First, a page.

For example, X‐rays are used in Biomedicine (Radiography), Radiotherapy (as a treatment for the therapy, including palliation, of cancer), Industrial quality control (automated inspection of industrial parts) and Security applications (control of luggages, cargos trucks and even people, before and during shipment by air, sea and road), and other niche but important applications in the scientific field (like X‐ray crystallography, X‐ray fluorescence, X‐ray photoelectron spectroscopy, Astronomy and Art ‐ paintings or sculptures are often X‐rayed to reveal features invisible to the naked eye, like under‐drawings, alterations, restorations, etc).
Many of these applications would take advantage of large area, thin and flexible ionizing radiation sensing systems able to operate at room temperature and to detect X‐rays in real time at affordable costs, but the technologies today available cannot deliver all these features in one single object.
Presently, the radiation detectors available on the market are either based on gas‐filled containers (like Geiger counters), on solid or liquid materials capable of producing visible photons upon exposure to the radiation (scintillators), or on solid materials capable of directly converting X‐ray photons into an electrical signal. The latter type of solid state sensors offers the great advantage to skip the need to employ two or more coupled devices (e.g. a scintillator and a photodiode or a photomultiplier tube), which grants satisfactory performances, but increases the device complexity (hence its maintenance and operating costs) and lowers its overall efficiency.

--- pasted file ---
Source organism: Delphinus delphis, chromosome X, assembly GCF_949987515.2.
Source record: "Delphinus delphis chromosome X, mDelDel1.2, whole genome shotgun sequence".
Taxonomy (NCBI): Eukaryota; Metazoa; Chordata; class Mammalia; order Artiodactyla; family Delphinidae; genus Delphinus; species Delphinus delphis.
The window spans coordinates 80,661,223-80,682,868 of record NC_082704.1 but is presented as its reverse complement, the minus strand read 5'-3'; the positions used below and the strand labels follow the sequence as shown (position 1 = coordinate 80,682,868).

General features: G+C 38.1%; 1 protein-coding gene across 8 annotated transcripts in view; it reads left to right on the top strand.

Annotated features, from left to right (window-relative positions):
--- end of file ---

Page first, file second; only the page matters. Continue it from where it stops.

The state‐of‐the‐art solid state X‐ray detectors are based on inorganic materials (silicon, cadmium telluride, diamond, and the like), which indeed offer top detecting performances but are rigid, heavy, expensive, energy‐consuming, and often require low temperature cooling to work properly. Nonetheless, the market for X‐rays equipment, though not easy to estimate, according to publicly available documents was worth about $10 billions in 2008, with a steady growth per year of about 4‐6%. The key drivers for this growth were, and still are, the increasingly aging population, which demand for more and more radiography applications, the unavoidable transition from the rather obsolete photographic film technology to the digital one, the increasing security needs after the terrorist act of 9/11, and a strong demand for portable, robust and low‐cost X‐rays detectors. Therefore, there exists a very strong need to devise low‐cost, conformable, large area and reliable alternatives to the current technology radiation detectors; prospective low‐power consuming and portable (i.e. low weight and battery operated) sensing systems would have an even higher commercial success, since no such device is yet available or marketed.